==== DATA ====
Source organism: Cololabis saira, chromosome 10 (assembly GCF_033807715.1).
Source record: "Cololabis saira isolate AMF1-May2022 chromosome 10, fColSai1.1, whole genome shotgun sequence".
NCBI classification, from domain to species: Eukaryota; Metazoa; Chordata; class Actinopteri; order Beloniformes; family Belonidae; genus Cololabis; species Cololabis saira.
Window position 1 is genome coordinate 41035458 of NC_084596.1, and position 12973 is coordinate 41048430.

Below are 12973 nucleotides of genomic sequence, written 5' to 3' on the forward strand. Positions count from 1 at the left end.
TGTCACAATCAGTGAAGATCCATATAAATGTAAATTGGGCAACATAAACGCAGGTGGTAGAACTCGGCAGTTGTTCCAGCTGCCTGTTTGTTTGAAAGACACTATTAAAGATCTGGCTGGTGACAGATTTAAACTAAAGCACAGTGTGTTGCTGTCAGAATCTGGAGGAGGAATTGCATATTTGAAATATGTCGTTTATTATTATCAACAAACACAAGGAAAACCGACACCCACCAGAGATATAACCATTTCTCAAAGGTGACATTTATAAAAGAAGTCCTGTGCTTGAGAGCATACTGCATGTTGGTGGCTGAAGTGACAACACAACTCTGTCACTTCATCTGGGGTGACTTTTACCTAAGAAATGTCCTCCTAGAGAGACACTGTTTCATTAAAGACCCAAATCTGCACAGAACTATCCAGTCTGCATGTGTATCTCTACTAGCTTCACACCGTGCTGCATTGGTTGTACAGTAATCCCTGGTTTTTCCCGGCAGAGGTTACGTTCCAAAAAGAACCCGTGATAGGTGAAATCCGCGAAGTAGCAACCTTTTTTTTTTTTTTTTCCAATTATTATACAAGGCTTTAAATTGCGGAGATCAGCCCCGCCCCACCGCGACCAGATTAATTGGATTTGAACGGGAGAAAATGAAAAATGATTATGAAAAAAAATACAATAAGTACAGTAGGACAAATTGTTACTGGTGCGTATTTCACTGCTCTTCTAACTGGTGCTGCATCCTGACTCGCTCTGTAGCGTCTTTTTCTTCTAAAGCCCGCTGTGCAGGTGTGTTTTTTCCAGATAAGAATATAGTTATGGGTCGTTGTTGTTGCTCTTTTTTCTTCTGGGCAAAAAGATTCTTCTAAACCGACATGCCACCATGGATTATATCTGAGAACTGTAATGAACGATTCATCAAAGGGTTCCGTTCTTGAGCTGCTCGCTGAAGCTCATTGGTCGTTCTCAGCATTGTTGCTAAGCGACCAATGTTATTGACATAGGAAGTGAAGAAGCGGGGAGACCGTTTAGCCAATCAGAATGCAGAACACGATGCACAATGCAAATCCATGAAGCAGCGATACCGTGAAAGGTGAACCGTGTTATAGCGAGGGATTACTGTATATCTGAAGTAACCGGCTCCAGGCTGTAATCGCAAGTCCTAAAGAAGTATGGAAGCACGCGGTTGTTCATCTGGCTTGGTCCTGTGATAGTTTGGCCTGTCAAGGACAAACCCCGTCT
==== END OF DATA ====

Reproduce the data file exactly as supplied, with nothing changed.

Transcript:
Source organism: Cololabis saira, chromosome 10 (assembly GCF_033807715.1).
Source record: "Cololabis saira isolate AMF1-May2022 chromosome 10, fColSai1.1, whole genome shotgun sequence".
NCBI classification, from domain to species: Eukaryota; Metazoa; Chordata; class Actinopteri; order Beloniformes; family Belonidae; genus Cololabis; species Cololabis saira.
Window position 1 is genome coordinate 41035458 of NC_084596.1, and position 12973 is coordinate 41048430.

Below are 12973 nucleotides of genomic sequence, written 5' to 3' on the forward strand. Positions count from 1 at the left end.
TGTCACAATCAGTGAAGATCCATATAAATGTAAATTGGGCAACATAAACGCAGGTGGTAGAACTCGGCAGTTGTTCCAGCTGCCTGTTTGTTTGAAAGACACTATTAAAGATCTGGCTGGTGACAGATTTAAACTAAAGCACAGTGTGTTGCTGTCAGAATCTGGAGGAGGAATTGCATATTTGAAATATGTCGTTTATTATTATCAACAAACACAAGGAAAACCGACACCCACCAGAGATATAACCATTTCTCAAAGGTGACATTTATAAAAGAAGTCCTGTGCTTGAGAGCATACTGCATGTTGGTGGCTGAAGTGACAACACAACTCTGTCACTTCATCTGGGGTGACTTTTACCTAAGAAATGTCCTCCTAGAGAGACACTGTTTCATTAAAGACCCAAATCTGCACAGAACTATCCAGTCTGCATGTGTATCTCTACTAGCTTCACACCGTGCTGCATTGGTTGTACAGTAATCCCTGGTTTTTCCCGGCAGAGGTTACGTTCCAAAAAGAACCCGTGATAGGTGAAATCCGCGAAGTAGCAACCTTTTTTTTTTTTTTTTCCAATTATTATACAAGGCTTTAAATTGCGGAGATCAGCCCCGCCCCACCGCGACCAGATTAATTGGATTTGAACGGGAGAAAATGAAAAATGATTATGAAAAAAAATACAATAAGTACAGTAGGACAAATTGTTACTGGTGCGTATTTCACTGCTCTTCTAACTGGTGCTGCATCCTGACTCGCTCTGTAGCGTCTTTTTCTTCTAAAGCCCGCTGTGCAGGTGTGTTTTTTCCAGATAAGAATATAGTTATGGGTCGTTGTTGTTGCTCTTTTTTCTTCTGGGCAAAAAGATTCTTCTAAACCGACATGCCACCATGGATTATATCTGAGAACTGTAATGAACGATTCATCAAAGGGTTCCGTTCTTGAGCTGCTCGCTGAAGCTCATTGGTCGTTCTCAGCATTGTTGCTAAGCGACCAATGTTATTGACATAGGAAGTGAAGAAGCGGGGAGACCGTTTAGCCAATCAGAATGCAGAACACGATGCACAATGCAAATCCATGAAGCAGCGATACCGTGAAAGGTGAACCGTGTTATAGCGAGGGATTACTGTATATCTGAAGTAACCGGCTCCAGGCTGTAATCGCAAGTCCTAAAGAAGTATGGAAGCACGCGGTTGTTCATCTGGCTTGGTCCTGTGATAGTTTGGCCTGTCAAGGACAAACCCCGTCT